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South Carolina commits recruiting violations in football

Download the Dec. 2017 University of South Carolina Public Infractions Decision

Two University of South Carolina, Columbia, assistant football coaches leveraged relationships with a high school’s coaches to create a built-in recruiting advantage, according to a Division I Committee on Infractions panel.

This case was resolved through the summary disposition process, a cooperative effort in which the involved parties collectively submit the case to the Committee on Infractions in written form. The NCAA enforcement staff, university and involved parties must agree to the facts and overall level of the case to use this process instead of a formal in-person hearing.

The violations stemmed from the assistant coaches’ two separate visits to the high school to observe a football team’s workout during an evaluation period. While this evaluation is otherwise allowed under NCAA rules, the high school head football coach and strength and conditioning coach handpicked four prospects to perform drills exclusively for the assistant coach at the assistant coach’s request. One week later, the strength coach pulled three of the same four prospects aside to perform drills exclusively for the other assistant coach.

“Impermissible contacts and tryouts — no matter how few or brief — are an important matter to the membership,” the panel stated in its decision. “The violations confer an unfair advantage in the recruiting process on institutions that engage in them to the detriment of institutions that comply with the legislation.”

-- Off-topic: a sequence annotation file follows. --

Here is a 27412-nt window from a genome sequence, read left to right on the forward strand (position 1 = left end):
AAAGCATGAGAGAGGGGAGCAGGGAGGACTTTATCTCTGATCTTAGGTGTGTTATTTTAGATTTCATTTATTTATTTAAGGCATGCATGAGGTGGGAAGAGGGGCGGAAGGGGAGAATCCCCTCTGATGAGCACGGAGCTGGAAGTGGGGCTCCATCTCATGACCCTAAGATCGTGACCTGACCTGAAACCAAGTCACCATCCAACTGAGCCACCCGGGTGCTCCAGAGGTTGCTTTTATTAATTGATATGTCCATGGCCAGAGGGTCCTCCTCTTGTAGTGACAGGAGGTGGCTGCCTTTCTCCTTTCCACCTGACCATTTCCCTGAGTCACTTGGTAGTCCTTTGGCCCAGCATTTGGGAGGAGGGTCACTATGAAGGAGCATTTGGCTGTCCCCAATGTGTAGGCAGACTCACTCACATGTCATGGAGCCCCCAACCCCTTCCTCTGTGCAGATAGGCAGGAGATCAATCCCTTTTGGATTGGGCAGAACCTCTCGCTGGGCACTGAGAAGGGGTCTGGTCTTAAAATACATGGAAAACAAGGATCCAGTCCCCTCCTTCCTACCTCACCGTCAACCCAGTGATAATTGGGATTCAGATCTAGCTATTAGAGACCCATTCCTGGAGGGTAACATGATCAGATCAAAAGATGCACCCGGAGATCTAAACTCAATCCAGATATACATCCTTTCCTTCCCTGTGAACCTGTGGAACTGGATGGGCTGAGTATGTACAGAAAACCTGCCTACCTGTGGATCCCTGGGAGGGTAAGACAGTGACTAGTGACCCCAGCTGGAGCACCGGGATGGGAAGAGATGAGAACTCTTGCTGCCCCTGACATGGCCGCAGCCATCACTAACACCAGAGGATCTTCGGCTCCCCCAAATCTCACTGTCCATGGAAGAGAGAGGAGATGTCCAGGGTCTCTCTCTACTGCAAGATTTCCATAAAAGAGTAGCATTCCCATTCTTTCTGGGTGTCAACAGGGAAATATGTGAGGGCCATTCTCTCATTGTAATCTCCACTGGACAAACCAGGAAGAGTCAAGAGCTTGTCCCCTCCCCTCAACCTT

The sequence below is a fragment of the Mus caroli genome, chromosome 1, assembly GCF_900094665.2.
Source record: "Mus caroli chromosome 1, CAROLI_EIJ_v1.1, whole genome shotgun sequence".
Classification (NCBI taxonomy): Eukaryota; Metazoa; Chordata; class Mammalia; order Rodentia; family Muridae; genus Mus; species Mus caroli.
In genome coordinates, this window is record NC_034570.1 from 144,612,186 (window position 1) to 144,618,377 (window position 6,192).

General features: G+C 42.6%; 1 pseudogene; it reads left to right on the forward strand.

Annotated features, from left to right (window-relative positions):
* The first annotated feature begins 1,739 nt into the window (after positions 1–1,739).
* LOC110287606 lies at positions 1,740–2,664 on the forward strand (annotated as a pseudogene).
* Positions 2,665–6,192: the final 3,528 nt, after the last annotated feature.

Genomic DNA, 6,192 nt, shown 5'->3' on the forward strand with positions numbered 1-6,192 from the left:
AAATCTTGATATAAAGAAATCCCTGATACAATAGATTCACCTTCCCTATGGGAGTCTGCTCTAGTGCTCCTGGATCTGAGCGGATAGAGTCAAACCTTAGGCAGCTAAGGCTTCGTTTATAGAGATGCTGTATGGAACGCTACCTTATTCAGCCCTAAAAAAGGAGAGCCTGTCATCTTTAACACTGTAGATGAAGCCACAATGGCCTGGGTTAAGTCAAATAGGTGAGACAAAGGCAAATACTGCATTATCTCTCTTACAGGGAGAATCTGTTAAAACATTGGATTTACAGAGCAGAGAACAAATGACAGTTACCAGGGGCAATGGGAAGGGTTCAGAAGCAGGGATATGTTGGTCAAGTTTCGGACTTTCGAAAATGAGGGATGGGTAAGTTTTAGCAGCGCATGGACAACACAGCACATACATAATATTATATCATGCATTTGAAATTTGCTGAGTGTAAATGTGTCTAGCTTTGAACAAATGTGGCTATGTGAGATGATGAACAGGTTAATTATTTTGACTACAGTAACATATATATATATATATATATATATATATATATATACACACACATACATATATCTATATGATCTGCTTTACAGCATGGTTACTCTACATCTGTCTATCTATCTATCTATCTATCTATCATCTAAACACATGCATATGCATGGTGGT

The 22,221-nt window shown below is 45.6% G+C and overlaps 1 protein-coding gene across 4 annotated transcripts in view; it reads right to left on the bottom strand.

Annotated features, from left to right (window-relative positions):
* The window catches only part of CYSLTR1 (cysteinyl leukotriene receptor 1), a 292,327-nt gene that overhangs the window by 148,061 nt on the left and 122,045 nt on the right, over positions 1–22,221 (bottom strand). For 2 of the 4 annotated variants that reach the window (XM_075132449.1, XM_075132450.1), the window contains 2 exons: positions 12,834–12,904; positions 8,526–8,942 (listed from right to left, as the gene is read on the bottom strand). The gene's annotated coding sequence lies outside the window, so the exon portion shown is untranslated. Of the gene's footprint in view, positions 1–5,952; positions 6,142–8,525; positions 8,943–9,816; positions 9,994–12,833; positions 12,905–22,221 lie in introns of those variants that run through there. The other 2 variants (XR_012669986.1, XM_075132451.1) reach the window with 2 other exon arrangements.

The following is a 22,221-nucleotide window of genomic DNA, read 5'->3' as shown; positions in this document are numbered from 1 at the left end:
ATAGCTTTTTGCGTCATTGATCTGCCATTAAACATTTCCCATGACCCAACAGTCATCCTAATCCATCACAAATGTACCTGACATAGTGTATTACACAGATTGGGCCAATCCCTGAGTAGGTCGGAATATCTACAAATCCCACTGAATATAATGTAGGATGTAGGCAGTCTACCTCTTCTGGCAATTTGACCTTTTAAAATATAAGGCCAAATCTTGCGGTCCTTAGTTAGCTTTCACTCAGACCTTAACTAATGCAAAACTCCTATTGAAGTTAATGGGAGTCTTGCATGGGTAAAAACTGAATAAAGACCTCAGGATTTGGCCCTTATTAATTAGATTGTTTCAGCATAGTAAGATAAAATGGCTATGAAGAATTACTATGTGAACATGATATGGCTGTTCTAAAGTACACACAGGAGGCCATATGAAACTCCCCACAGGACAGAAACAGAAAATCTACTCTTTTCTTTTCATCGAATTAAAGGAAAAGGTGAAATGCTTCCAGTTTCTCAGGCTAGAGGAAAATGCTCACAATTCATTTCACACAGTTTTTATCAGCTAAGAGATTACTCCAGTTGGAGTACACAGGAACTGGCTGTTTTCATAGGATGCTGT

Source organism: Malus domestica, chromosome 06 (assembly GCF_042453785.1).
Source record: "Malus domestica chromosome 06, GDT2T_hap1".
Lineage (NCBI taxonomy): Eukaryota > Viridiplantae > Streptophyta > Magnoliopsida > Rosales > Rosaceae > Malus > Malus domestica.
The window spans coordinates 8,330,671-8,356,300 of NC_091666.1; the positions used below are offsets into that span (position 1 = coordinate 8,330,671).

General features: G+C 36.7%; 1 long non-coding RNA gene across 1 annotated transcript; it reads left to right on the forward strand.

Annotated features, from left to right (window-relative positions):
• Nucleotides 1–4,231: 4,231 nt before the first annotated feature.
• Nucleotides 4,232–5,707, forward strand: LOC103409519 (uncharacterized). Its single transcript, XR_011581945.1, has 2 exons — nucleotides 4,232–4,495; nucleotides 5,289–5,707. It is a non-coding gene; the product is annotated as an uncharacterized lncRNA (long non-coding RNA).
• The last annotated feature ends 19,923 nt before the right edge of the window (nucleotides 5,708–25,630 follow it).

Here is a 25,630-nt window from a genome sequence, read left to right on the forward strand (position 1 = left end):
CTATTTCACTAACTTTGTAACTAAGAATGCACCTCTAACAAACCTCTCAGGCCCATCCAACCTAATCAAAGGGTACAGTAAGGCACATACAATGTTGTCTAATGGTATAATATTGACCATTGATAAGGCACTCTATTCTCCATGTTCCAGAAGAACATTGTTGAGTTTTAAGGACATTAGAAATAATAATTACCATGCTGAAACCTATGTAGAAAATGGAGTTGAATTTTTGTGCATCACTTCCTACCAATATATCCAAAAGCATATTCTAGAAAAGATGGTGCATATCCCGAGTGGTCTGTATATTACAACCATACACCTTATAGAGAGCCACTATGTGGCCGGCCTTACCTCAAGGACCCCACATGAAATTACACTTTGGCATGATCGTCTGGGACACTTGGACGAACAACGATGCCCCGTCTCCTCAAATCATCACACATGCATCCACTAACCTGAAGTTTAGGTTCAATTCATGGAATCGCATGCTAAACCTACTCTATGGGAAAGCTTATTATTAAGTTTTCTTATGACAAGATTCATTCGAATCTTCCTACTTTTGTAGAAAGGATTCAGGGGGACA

Penalties in the case include a $5,000 fine and the following recruiting restrictions:

  • No recruitment of any of the prospects involved in the violations (self-imposed by the university).
  • Reduction of fall evaluation days by four, from 42 to 38, during the fall 2017 evaluation period (self-imposed by the university).
  • No engagement in off-campus recruiting activities at the involved high school from Sept. 1, 2017, to Aug. 31, 2018 (self-imposed by the university).
  • Suspension of each involved assistant coach from off-campus recruiting activities for 42 days during the fall 2017 evaluation period (self-imposed by the university).

Members of the Committee on Infractions are drawn from NCAA membership and members of the public. The members of the panel who reviewed this case are William Bock III, attorney in private practice; Carol Cartwright, president emeritus at Kent State and chief hearing officer; Stephen A. Madva, retired attorney; Joel Maturi, former Minnesota athletics director; Vince Nicastro, deputy commissioner and chief operating officer for the Big East Conference; Joe Novak, former head football coach at Northern Illinois; and Sankar Suryanarayan, university counsel, Princeton.